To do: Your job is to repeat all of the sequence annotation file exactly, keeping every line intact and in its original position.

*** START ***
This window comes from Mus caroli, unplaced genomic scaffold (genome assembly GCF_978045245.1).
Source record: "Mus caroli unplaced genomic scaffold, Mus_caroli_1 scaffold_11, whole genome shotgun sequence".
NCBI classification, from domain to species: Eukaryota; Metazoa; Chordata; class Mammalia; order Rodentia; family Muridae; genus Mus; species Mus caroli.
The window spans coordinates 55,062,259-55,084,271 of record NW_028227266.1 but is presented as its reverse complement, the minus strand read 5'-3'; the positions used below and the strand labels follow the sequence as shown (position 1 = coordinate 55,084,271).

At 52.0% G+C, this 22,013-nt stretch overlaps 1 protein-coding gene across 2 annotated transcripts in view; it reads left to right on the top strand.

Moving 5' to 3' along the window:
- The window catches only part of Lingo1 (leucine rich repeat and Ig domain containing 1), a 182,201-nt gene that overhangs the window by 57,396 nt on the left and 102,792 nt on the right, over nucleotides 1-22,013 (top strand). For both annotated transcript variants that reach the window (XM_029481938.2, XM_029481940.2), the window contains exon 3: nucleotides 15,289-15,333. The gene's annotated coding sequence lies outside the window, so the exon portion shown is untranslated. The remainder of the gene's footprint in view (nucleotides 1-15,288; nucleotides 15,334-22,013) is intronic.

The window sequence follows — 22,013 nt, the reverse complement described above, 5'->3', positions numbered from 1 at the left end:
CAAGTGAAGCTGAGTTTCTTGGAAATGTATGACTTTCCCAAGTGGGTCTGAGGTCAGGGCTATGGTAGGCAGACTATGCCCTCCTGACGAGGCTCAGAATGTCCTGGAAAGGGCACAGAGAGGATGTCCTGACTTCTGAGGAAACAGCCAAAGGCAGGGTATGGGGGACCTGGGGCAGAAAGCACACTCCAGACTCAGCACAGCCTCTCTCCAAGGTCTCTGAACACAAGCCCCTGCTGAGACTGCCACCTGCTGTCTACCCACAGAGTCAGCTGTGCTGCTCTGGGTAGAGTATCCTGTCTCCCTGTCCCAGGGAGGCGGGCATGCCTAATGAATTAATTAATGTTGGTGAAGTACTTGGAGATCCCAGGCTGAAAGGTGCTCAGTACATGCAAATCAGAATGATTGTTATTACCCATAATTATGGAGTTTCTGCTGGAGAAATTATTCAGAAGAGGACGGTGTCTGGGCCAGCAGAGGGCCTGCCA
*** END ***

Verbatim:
This window comes from Mus caroli, unplaced genomic scaffold (genome assembly GCF_978045245.1).
Source record: "Mus caroli unplaced genomic scaffold, Mus_caroli_1 scaffold_11, whole genome shotgun sequence".
NCBI classification, from domain to species: Eukaryota; Metazoa; Chordata; class Mammalia; order Rodentia; family Muridae; genus Mus; species Mus caroli.
The window spans coordinates 55,062,259-55,084,271 of record NW_028227266.1 but is presented as its reverse complement, the minus strand read 5'-3'; the positions used below and the strand labels follow the sequence as shown (position 1 = coordinate 55,084,271).

At 52.0% G+C, this 22,013-nt stretch overlaps 1 protein-coding gene across 2 annotated transcripts in view; it reads left to right on the top strand.

Moving 5' to 3' along the window:
- The window catches only part of Lingo1 (leucine rich repeat and Ig domain containing 1), a 182,201-nt gene that overhangs the window by 57,396 nt on the left and 102,792 nt on the right, over nucleotides 1-22,013 (top strand). For both annotated transcript variants that reach the window (XM_029481938.2, XM_029481940.2), the window contains exon 3: nucleotides 15,289-15,333. The gene's annotated coding sequence lies outside the window, so the exon portion shown is untranslated. The remainder of the gene's footprint in view (nucleotides 1-15,288; nucleotides 15,334-22,013) is intronic.

The window sequence follows — 22,013 nt, the reverse complement described above, 5'->3', positions numbered from 1 at the left end:
CAAGTGAAGCTGAGTTTCTTGGAAATGTATGACTTTCCCAAGTGGGTCTGAGGTCAGGGCTATGGTAGGCAGACTATGCCCTCCTGACGAGGCTCAGAATGTCCTGGAAAGGGCACAGAGAGGATGTCCTGACTTCTGAGGAAACAGCCAAAGGCAGGGTATGGGGGACCTGGGGCAGAAAGCACACTCCAGACTCAGCACAGCCTCTCTCCAAGGTCTCTGAACACAAGCCCCTGCTGAGACTGCCACCTGCTGTCTACCCACAGAGTCAGCTGTGCTGCTCTGGGTAGAGTATCCTGTCTCCCTGTCCCAGGGAGGCGGGCATGCCTAATGAATTAATTAATGTTGGTGAAGTACTTGGAGATCCCAGGCTGAAAGGTGCTCAGTACATGCAAATCAGAATGATTGTTATTACCCATAATTATGGAGTTTCTGCTGGAGAAATTATTCAGAAGAGGACGGTGTCTGGGCCAGCAGAGGGCCTGCCA